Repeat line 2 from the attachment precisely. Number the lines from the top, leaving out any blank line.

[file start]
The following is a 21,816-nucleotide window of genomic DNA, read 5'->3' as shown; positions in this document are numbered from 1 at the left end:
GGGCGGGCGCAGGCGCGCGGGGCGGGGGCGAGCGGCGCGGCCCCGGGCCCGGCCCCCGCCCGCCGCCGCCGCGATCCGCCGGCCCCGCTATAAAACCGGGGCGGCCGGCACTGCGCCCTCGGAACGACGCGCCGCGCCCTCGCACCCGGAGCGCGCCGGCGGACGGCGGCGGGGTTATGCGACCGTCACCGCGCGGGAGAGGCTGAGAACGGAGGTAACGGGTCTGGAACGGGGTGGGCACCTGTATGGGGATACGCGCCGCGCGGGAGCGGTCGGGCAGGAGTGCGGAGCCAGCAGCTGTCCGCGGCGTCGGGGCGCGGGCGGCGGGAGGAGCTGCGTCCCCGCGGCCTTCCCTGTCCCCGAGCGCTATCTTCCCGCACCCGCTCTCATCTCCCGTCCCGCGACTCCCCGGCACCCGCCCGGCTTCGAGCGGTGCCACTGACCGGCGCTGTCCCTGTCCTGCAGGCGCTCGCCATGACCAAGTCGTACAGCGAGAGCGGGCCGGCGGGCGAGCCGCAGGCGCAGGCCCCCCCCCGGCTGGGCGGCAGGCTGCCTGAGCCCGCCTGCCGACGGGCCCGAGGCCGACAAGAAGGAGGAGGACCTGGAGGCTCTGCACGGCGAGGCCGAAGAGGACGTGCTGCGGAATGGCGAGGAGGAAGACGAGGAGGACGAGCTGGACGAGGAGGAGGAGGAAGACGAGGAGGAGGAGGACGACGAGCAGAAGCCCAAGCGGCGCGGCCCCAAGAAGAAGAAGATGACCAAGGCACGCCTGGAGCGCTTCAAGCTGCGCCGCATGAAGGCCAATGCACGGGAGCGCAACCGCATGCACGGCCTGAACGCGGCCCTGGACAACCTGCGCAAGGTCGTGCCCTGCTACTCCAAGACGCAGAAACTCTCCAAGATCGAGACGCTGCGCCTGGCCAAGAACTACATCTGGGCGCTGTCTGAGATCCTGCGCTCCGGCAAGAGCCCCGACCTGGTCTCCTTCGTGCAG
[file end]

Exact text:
GGGCGGGCGCAGGCGCGCGGGGCGGGGGCGAGCGGCGCGGCCCCGGGCCCGGCCCCCGCCCGCCGCCGCCGCGATCCGCCGGCCCCGCTATAAAACCGGGGCGGCCGGCACTGCGCCCTCGGAACGACGCGCCGCGCCCTCGCACCCGGAGCGCGCCGGCGGACGGCGGCGGGGTTATGCGACCGTCACCGCGCGGGAGAGGCTGAGAACGGAGGTAACGGGTCTGGAACGGGGTGGGCACCTGTATGGGGATACGCGCCGCGCGGGAGCGGTCGGGCAGGAGTGCGGAGCCAGCAGCTGTCCGCGGCGTCGGGGCGCGGGCGGCGGGAGGAGCTGCGTCCCCGCGGCCTTCCCTGTCCCCGAGCGCTATCTTCCCGCACCCGCTCTCATCTCCCGTCCCGCGACTCCCCGGCACCCGCCCGGCTTCGAGCGGTGCCACTGACCGGCGCTGTCCCTGTCCTGCAGGCGCTCGCCATGACCAAGTCGTACAGCGAGAGCGGGCCGGCGGGCGAGCCGCAGGCGCAGGCCCCCCCCCGGCTGGGCGGCAGGCTGCCTGAGCCCGCCTGCCGACGGGCCCGAGGCCGACAAGAAGGAGGAGGACCTGGAGGCTCTGCACGGCGAGGCCGAAGAGGACGTGCTGCGGAATGGCGAGGAGGAAGACGAGGAGGACGAGCTGGACGAGGAGGAGGAGGAAGACGAGGAGGAGGAGGACGACGAGCAGAAGCCCAAGCGGCGCGGCCCCAAGAAGAAGAAGATGACCAAGGCACGCCTGGAGCGCTTCAAGCTGCGCCGCATGAAGGCCAATGCACGGGAGCGCAACCGCATGCACGGCCTGAACGCGGCCCTGGACAACCTGCGCAAGGTCGTGCCCTGCTACTCCAAGACGCAGAAACTCTCCAAGATCGAGACGCTGCGCCTGGCCAAGAACTACATCTGGGCGCTGTCTGAGATCCTGCGCTCCGGCAAGAGCCCCGACCTGGTCTCCTTCGTGCAG